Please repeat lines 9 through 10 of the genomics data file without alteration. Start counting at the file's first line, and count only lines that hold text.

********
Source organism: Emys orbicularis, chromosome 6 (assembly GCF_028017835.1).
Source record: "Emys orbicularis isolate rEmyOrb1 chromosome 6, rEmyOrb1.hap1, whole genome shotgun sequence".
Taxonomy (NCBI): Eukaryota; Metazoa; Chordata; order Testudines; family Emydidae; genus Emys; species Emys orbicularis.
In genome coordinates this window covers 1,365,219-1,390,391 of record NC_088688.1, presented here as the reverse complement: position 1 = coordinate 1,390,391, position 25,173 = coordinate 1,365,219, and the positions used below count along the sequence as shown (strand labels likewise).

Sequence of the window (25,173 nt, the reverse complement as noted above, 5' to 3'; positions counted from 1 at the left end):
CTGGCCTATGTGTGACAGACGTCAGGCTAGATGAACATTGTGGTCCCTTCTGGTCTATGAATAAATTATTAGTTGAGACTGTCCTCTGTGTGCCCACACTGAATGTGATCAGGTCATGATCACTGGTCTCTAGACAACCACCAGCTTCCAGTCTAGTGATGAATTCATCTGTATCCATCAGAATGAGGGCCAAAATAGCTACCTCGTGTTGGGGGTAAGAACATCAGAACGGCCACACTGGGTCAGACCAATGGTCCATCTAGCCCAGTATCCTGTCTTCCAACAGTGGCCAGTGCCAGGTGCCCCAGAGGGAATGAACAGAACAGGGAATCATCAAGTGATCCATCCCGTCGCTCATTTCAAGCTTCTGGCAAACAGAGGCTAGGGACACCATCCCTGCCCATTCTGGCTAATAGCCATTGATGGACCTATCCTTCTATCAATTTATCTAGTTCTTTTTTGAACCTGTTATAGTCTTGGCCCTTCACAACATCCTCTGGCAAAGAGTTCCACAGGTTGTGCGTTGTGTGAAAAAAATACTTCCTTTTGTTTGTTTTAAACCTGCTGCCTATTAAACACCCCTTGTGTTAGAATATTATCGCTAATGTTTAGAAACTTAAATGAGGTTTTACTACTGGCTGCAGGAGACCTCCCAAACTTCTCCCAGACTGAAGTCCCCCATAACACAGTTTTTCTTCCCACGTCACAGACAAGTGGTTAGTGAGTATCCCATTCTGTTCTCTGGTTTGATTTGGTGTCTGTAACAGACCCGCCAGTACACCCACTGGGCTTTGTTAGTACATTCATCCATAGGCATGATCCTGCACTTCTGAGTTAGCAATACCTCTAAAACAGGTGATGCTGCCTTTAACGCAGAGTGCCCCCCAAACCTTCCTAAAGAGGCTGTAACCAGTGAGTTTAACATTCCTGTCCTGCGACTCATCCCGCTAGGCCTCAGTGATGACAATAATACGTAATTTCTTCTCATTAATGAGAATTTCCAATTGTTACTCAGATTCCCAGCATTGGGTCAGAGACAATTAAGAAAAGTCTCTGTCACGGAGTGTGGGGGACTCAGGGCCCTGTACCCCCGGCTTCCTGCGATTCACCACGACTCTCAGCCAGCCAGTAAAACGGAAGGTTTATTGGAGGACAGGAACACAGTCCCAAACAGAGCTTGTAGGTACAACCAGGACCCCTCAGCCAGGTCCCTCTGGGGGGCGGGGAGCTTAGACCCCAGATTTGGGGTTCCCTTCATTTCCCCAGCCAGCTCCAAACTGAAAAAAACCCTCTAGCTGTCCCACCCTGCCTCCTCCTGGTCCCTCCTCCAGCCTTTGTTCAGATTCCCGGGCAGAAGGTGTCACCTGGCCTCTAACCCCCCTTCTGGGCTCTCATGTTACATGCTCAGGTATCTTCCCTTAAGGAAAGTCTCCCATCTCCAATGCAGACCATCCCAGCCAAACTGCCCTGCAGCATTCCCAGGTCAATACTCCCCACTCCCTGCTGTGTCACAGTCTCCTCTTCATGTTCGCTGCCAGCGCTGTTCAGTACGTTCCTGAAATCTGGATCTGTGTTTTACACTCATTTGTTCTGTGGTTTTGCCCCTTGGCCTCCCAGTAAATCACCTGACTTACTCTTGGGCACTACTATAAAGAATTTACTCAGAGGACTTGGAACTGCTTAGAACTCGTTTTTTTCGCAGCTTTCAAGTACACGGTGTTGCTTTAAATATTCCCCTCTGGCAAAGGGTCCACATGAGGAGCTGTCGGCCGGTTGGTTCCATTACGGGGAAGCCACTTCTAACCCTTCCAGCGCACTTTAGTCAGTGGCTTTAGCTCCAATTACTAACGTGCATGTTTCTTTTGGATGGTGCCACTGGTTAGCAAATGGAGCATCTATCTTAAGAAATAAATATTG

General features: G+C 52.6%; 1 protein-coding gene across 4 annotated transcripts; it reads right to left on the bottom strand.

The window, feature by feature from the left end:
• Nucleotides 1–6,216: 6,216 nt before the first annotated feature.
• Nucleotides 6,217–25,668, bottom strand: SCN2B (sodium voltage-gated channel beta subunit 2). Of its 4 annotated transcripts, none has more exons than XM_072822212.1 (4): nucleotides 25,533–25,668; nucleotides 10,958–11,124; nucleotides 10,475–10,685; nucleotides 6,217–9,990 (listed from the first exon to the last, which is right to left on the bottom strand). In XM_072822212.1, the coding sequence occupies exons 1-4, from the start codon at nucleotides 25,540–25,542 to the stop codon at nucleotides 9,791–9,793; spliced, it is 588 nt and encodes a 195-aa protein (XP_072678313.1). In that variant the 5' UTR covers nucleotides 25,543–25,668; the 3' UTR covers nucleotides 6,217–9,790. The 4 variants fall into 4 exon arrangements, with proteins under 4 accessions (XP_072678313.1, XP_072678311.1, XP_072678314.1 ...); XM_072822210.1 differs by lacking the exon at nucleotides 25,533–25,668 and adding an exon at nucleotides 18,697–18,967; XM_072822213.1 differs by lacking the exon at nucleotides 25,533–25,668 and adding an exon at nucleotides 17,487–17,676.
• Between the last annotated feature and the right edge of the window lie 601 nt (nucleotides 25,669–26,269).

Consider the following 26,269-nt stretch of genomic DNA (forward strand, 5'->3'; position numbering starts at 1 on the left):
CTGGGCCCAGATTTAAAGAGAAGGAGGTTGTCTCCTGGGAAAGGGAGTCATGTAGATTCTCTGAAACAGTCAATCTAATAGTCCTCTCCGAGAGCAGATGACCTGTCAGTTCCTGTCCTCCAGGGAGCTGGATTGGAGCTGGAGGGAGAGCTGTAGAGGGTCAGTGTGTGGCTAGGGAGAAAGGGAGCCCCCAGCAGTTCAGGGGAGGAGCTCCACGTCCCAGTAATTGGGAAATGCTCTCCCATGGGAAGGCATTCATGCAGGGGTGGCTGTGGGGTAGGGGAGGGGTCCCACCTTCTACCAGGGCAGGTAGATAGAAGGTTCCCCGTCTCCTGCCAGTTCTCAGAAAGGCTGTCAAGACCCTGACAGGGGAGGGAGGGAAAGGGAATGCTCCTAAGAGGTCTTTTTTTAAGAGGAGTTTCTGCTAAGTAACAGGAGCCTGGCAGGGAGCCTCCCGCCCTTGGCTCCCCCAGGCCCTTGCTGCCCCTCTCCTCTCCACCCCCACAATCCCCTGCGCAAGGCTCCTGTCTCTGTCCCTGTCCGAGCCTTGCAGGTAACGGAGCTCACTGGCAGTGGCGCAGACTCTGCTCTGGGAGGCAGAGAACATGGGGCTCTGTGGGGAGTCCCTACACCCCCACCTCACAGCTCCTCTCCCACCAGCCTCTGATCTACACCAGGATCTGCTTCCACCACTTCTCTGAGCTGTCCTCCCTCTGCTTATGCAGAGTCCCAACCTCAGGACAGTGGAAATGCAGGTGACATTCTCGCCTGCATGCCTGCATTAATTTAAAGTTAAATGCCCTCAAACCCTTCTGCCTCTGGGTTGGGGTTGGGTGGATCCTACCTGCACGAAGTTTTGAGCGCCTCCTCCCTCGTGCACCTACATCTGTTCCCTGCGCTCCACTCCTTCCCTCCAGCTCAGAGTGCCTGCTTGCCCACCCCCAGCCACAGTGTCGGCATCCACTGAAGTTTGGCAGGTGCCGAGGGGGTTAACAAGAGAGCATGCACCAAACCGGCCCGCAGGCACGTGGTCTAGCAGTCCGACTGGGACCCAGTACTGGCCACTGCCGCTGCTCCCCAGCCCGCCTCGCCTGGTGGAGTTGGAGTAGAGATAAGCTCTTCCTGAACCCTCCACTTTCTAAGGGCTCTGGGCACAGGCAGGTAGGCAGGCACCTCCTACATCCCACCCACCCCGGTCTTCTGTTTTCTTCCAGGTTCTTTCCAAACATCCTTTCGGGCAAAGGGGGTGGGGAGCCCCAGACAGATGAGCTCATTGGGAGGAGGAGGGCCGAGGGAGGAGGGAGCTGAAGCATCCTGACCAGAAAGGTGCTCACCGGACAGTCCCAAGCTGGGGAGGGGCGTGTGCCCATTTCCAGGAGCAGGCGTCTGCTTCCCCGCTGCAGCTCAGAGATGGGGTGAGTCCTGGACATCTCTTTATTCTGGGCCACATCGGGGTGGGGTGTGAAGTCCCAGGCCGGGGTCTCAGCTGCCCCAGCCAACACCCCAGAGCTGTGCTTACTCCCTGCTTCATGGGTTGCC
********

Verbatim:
• Nucleotides 1–6,216: 6,216 nt before the first annotated feature.
• Nucleotides 6,217–25,668, bottom strand: SCN2B (sodium voltage-gated channel beta subunit 2). Of its 4 annotated transcripts, none has more exons than XM_072822212.1 (4): nucleotides 25,533–25,668; nucleotides 10,958–11,124; nucleotides 10,475–10,685; nucleotides 6,217–9,990 (listed from the first exon to the last, which is right to left on the bottom strand). In XM_072822212.1, the coding sequence occupies exons 1-4, from the start codon at nucleotides 25,540–25,542 to the stop codon at nucleotides 9,791–9,793; spliced, it is 588 nt and encodes a 195-aa protein (XP_072678313.1). In that variant the 5' UTR covers nucleotides 25,543–25,668; the 3' UTR covers nucleotides 6,217–9,790. The 4 variants fall into 4 exon arrangements, with proteins under 4 accessions (XP_072678313.1, XP_072678311.1, XP_072678314.1 ...); XM_072822210.1 differs by lacking the exon at nucleotides 25,533–25,668 and adding an exon at nucleotides 18,697–18,967; XM_072822213.1 differs by lacking the exon at nucleotides 25,533–25,668 and adding an exon at nucleotides 17,487–17,676.